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Game Frame: Using Games as a Strategy for Success
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Game Frame: Using Games as a Strategy for Success

3.58 of 5 stars 3.58  ·  rating details  ·  125 ratings  ·  16 reviews
Ever wonder why teens can spend entire weekends playing video games but struggle with just one hour of homework? Why we’re addicted to certain websites and steal glances at our smartphones under the dinner table? Or why some people are able to find joy in difficult or repetitive jobs while others burn out? It’s not the experiences themselves but the way ...more
ebook, 224 pages
Published March 8th 2011 by Free Press (first published 2011)
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Reality Is Broken by Jane McGonigalGamification by Design by Gabe ZichermannFor the Win by Kevin WerbachThe Gamification of Learning and Instruction by Karl M. KappEnterprise Games by Michael Hugos
10th out of 10 books — 12 voters
For the Win by Kevin WerbachGamification by Design by Gabe ZichermannLoyalty 3.0 by Rajat PahariaReality Is Broken by Jane McGonigalCommunity Building on the Web by Amy Jo Kim
Gamification CMFUNED
29th out of 37 books — 1 voter

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Community Reviews

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♆ BookAddict  ✒ La Crimson Femme
This book is a decent beginner book on how gaming can work to motivate people. I borrowed it specifically for work to learn more about gamification. I've read other reviews where it said this book was just so so. I found it to be a good foundation for me since I know nothing about this type of learning style. Chapter eight and nine were the best chapters for me. It was more practical on "how to design" your game and what are the good game mechanics and dynamics.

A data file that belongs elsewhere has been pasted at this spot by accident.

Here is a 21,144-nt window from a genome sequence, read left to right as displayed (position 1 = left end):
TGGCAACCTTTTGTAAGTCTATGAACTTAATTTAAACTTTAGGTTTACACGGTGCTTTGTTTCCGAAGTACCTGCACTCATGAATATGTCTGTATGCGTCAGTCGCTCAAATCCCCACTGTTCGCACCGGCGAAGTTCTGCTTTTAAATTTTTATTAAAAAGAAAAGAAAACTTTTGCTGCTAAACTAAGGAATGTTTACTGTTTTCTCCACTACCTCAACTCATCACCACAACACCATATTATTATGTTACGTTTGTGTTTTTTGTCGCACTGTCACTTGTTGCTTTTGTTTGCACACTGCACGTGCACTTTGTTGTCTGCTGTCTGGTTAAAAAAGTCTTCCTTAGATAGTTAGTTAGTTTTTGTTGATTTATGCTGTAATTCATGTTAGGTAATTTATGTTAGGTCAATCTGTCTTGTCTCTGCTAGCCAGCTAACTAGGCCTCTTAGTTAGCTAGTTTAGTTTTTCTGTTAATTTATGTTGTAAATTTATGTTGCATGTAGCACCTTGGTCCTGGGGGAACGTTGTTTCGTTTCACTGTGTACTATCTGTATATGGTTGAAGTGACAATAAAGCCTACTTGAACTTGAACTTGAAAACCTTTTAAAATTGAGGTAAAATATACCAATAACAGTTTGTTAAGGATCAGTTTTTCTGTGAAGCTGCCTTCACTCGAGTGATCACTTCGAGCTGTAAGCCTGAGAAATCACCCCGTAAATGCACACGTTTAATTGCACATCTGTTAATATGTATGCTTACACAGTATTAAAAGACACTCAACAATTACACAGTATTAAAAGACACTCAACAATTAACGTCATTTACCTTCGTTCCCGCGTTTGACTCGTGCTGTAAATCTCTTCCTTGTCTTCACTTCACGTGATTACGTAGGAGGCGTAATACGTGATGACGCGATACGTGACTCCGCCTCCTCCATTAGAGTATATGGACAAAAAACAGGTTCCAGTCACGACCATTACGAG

Mr. Dignan writes in a very easy
Oct 05, 2011 Craig rated it 2 of 5 stars
Shelves: games
This is a crash course in the video game conversation going on in both the academy and industry. Start here if names like Bogost, McGonigal or Juul are unfamiliar to you. This would make a great primer for an intro class on the subject of games.

Having said that, if you are familiar with the existing academic dialogue, this will feel really tedious/ almost plagiarized (the author does a good job of recognizing sources, but it often feels like a cobbled-together student paper). The writing falls a
Santiago Eximeno
Una obra maestra. El mejor libro que he leído en mi vida sobre el universo lúdico.
That time of year again where I"m reading books for work. This was a great introduction gamification and the reasoning behind it. Overall the book felt well done and I enjoyed reading all of it. This is my first dive into gamification so it was all new to me. Lots of great ideas to start with from this book.
The first chunk really comes off as a kid from the 80s who lived video games and wants to make it a serious scientific topic for managing people with loose examples and "see it could work" conclusions.
But somewhere in the middle a bit more real strategy and insight come in that make it a decent read.
Jon Cassie